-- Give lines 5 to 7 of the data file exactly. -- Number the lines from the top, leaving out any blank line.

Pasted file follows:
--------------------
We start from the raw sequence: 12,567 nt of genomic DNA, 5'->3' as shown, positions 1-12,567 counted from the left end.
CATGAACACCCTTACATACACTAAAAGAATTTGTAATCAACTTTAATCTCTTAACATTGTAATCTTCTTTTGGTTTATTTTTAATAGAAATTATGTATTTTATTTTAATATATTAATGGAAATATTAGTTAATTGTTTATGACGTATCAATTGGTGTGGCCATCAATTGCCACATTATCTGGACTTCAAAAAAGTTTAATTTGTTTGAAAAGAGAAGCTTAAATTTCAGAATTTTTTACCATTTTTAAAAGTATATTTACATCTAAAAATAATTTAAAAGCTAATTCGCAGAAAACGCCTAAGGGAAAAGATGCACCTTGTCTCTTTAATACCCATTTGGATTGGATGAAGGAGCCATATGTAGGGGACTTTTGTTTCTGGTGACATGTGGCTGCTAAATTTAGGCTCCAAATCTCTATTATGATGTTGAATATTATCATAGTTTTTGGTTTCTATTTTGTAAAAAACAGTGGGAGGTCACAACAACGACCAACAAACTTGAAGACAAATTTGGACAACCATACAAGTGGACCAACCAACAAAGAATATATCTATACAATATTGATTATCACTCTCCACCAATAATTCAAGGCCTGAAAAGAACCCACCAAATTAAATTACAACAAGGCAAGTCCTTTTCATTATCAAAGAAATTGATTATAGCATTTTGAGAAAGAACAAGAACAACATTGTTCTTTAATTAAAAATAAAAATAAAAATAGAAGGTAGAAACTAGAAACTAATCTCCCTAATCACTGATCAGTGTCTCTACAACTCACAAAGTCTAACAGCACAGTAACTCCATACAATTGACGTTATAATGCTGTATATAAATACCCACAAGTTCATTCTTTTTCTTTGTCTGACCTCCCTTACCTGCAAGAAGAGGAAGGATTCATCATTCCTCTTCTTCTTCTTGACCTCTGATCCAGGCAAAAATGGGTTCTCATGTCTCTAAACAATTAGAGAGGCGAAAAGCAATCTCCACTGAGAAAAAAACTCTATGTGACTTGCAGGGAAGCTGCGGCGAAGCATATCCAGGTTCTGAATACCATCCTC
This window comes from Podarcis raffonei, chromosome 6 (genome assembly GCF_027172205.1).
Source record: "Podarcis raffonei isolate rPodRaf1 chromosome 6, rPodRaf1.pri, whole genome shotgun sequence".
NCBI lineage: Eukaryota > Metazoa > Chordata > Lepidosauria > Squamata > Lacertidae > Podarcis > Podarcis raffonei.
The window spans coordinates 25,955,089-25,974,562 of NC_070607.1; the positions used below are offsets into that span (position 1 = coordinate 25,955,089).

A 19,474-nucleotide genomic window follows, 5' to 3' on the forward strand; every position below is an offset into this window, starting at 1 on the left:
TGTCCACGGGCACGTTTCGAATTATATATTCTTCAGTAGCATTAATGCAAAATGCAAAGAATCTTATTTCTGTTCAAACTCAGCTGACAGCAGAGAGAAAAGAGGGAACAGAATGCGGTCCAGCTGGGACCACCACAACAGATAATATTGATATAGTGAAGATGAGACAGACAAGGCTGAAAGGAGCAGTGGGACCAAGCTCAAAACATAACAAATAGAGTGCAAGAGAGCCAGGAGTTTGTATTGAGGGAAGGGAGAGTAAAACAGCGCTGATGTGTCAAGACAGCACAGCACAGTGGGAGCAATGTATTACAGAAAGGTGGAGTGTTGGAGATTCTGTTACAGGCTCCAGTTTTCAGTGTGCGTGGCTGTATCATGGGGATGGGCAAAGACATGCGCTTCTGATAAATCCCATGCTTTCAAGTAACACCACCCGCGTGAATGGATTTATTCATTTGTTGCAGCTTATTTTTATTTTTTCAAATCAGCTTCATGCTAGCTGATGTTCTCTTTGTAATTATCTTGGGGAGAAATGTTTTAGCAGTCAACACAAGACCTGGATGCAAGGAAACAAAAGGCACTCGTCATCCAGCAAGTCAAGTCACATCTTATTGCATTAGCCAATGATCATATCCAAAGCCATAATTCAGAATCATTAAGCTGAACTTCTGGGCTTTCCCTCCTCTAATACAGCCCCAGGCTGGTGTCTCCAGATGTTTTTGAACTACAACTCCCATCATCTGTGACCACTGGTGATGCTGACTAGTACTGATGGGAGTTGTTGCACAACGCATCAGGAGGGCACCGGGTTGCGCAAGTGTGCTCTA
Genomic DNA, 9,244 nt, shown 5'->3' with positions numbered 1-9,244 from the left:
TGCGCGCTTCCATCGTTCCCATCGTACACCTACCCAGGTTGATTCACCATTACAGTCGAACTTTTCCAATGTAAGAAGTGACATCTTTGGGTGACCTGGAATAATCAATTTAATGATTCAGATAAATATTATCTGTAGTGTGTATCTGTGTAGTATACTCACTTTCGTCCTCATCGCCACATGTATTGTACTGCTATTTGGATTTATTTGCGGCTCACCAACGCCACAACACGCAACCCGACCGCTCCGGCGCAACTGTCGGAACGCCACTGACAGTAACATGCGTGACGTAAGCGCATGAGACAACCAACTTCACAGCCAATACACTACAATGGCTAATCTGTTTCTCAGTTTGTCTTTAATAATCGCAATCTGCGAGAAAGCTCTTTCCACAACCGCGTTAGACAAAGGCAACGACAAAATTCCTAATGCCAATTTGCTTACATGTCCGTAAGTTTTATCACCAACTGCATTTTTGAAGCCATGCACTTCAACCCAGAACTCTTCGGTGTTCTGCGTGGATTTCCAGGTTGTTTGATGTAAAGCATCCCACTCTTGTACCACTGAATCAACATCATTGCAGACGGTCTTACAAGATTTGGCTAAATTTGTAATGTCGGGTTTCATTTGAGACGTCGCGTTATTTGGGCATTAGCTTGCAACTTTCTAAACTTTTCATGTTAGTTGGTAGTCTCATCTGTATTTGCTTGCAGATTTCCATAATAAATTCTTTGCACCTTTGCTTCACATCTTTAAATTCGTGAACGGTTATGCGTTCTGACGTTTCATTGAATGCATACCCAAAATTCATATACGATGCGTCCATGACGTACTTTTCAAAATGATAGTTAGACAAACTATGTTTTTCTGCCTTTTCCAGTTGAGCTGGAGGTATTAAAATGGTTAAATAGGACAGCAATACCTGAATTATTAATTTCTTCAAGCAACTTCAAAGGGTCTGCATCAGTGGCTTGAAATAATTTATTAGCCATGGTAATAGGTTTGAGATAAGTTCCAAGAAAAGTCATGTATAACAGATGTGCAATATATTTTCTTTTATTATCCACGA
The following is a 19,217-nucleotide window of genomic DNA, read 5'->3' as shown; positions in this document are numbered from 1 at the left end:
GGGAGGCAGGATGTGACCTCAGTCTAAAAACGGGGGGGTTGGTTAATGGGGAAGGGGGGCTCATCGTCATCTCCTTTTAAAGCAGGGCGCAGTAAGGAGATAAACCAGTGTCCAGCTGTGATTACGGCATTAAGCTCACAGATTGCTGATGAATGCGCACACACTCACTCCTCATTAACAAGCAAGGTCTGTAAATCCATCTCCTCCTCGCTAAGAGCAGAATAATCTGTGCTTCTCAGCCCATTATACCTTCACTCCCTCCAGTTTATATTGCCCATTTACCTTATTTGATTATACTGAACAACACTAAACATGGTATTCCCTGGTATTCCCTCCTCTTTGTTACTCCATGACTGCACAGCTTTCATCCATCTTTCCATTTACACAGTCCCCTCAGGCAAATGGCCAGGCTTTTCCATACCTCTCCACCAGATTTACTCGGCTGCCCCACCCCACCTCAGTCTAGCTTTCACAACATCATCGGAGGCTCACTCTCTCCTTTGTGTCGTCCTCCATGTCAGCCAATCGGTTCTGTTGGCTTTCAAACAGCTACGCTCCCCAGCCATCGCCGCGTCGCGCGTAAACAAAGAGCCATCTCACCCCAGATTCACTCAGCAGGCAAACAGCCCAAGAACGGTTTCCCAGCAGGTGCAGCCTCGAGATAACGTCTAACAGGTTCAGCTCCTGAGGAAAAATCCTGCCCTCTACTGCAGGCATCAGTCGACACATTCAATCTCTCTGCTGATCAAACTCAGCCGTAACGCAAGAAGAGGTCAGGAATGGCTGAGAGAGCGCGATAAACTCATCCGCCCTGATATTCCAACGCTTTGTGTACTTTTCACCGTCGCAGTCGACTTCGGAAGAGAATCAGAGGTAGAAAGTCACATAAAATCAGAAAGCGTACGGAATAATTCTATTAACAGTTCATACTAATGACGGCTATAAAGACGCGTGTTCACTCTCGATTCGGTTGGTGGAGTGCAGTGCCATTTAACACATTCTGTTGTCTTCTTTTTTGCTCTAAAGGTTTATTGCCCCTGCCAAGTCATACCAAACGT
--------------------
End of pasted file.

NCBI lineage: Eukaryota > Metazoa > Chordata > Lepidosauria > Squamata > Lacertidae > Podarcis > Podarcis raffonei.
The window spans coordinates 25,955,089-25,974,562 of NC_070607.1; the positions used below are offsets into that span (position 1 = coordinate 25,955,089).

A 19,474-nucleotide genomic window follows, 5' to 3' on the forward strand; every position below is an offset into this window, starting at 1 on the left: